When we left them at the end of Season 2, they had admitted their attraction and even kissed, but he had neglected to break up with Serena AND Penny had been cast in a show with her. So that's awkward. The show is called Jeremy's Fort, which looks a great deal like Jeremy's Fart written on the callboard. Which is also awkward.

Episode 1 of this season didn't really fix any of that, although we did see Aaron and Penny and Serena gave Penny (and everyone else) a bunch of macarons, those popular and colorful little cookies that are all the rage.

But the joy of Submissions Only is not the romance alone. Or the macarons. It's the inside, irreverent look inside show biz, as we see the different pieces of a career spent trying to get roles and then trying to keep them while maintaining some sort of personal life. And there are all kinds of bad, desperate and weird auditions, carried out by Broadway and TV stars we know and love. There are so many fab cameos it's getting tough to list them all, but suffice it to say you must just spot Danny Burstein, Bobby Cannavale, Kristin Chenoweth, Rachel Dratch, Jesse Tyler Ferguson, Hunter Foster, Joel Grey, Brian d'Arcy James, Kristen Johnston, Nick Jonas, Jeremy Jordan, Linda Lavin, Beth Leavel, Judith Light, Lin-Manuel Miranda, Adam Pascal, Roger Rees, Chita Rivera, Michael Urie, and most of the chorus of Newsies. Plus Anne L. Nathan and Max von Essen are on board as recurring characters. Jared Gertner was also there as a very, very perky reader named Randall, but we saw last time that Randall booked a gig on a cruise ship (to cover Gertner's absence -- he's in the national tour and London productions of Book of Mormon.)

There are also songs, dances and a lot of spoofy pieces of fictional shows.

The good news is that Episode 2 of Season 3 is available tonight between 8 and 9:30 pm Central time, back at Submissions Only creators Wetherhead and Andrew Keenan-Bolger also invite you to tweet, using the hashtag #SubOnly3, after you've seen it. Or before. Or during. Whatever moves you. The Twitter party (which extends to Instagram and Facebook, if those are your social media of choice) is scheduled for 8 to 9 Central. Or, you know, 9 to 10 Eastern time. A show this NYC-centric probably should use Eastern time.

Submissions Only. Like having a career in New York theatre but getting to laugh at all the pain and rejection because it's happening to someone else.

Thursday, March 13, 2014

New Route Untangles GIDION'S KNOT

You may not have heard of Johnna Adams, but her play Gidion's Knot has emerged as a favorite in a lot of quarters. Adams and Gidion's Knot were nominated for the American Theatre Critics Association/Steinberg New Play Award as well as the Susan Smith Blackburn Prize, and the whole play was published in the pages of American Theatre magazine.

The idea behind the play is certainly topical, something that catches you immediately. A 5th grade boy was suspended, with tragic consequences. His mother, desperate to understand, arrives to talk to his teacher. But there are no easy answers. Was he a bully or being bullied? Where can fault and blame be fixed?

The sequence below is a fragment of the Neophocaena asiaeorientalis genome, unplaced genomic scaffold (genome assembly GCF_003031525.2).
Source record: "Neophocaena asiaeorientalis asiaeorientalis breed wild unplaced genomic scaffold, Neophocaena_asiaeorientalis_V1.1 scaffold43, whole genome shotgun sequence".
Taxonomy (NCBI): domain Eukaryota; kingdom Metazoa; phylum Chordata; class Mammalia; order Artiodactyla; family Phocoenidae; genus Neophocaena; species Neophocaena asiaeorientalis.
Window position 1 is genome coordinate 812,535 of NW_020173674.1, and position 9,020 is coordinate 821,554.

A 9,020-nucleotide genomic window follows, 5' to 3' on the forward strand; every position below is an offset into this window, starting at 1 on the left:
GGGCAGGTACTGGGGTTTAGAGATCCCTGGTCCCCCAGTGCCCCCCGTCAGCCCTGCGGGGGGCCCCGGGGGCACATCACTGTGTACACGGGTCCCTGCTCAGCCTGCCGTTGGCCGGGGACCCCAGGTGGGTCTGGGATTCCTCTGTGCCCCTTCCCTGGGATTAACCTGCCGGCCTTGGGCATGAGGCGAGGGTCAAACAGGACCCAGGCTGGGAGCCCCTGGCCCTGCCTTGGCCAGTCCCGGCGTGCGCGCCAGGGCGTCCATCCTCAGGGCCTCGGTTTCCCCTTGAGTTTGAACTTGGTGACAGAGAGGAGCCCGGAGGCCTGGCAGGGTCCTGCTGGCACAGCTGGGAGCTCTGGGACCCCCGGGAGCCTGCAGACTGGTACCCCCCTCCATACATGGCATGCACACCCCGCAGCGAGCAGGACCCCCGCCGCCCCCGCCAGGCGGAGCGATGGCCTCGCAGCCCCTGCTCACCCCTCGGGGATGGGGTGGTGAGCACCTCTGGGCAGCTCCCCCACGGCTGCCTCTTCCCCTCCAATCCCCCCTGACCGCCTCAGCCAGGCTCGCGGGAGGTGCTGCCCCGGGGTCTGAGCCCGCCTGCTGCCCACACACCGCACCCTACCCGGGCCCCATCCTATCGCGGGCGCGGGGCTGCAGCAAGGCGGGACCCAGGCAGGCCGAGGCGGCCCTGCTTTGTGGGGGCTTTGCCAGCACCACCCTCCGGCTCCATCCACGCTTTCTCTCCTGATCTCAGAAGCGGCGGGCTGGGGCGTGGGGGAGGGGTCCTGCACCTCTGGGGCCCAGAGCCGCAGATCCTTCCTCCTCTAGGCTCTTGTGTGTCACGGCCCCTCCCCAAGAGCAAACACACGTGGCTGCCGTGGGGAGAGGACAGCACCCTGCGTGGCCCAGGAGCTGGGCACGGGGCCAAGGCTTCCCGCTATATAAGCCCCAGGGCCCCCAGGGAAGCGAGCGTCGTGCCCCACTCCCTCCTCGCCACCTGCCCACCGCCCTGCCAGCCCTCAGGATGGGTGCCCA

New Route Theatre and Artistic Director Don Shandrow are now bringing Gidion's Knot and its tangled issues of parenting and society, of where violence begins, of how to spot and how to handle troubled children, to Bloomington-Normal in an unusual production staged inside a classroom at what used to be Bloomington High School and is now Mt. Moriah Christian Church, at 510 East Washington Street. "Since the action of the play takes place in a school classroom during a parent/teacher conference, we felt that the location would make for a more exciting theatre experience," Shandrow notes on New Route's Facebook page.

The New Route production is directed by Shandrow and stars Kathleen Kirk and Gabrielle Lott-Rogers. Performances begin March 28, followed by performances on March 29 and 30 and April 4, 5 and 6. Friday and Saturday performances begin at 7:30 pm, with Sunday performances at 2:30 pm. Tickets are priced at $10 or $8 for seniors and students, and reservations can be made by calling 309-827-7330 or emailing

And because the idea of supporting female playwrights is close to my heart, I'd like to note that 2014 is shaping up as an extraordinary year for Bloomington-Normal when it comes to plays written by women, with Gidion's Knot at New Route later this month, just after The Exonerated, directed by Cyndee Brown for ISU, which was a collaboration between Jessica Blank and Erik Jensen. That will be followed by Rona Munro's Iron at Heartland and Emily Mann's Mrs. Packard at ISU, both in April, and then Sarah Ruhl's Vibrator Play, Lynn Nottage's Meet Vera Stark and Quiara Alegría Hudes's Water by the Spoonful, all at ISU in the fall. Illinois State University just completed a production of Diana Son's Stop Kiss, directed by Leah Cassella, as well. And there will almost certainly be additions to that list when we hear about Heartland's 10-minute plays and New Plays from the Heartland, as well as Heartland's and Illinois Wesleyan's fall choices. Wouldn't it be nice if this were just business as usual, instead of extraordinary?

Wednesday, March 12, 2014

Playwrights Anonymous Stages IT'S ALL ABOUT ME Tonight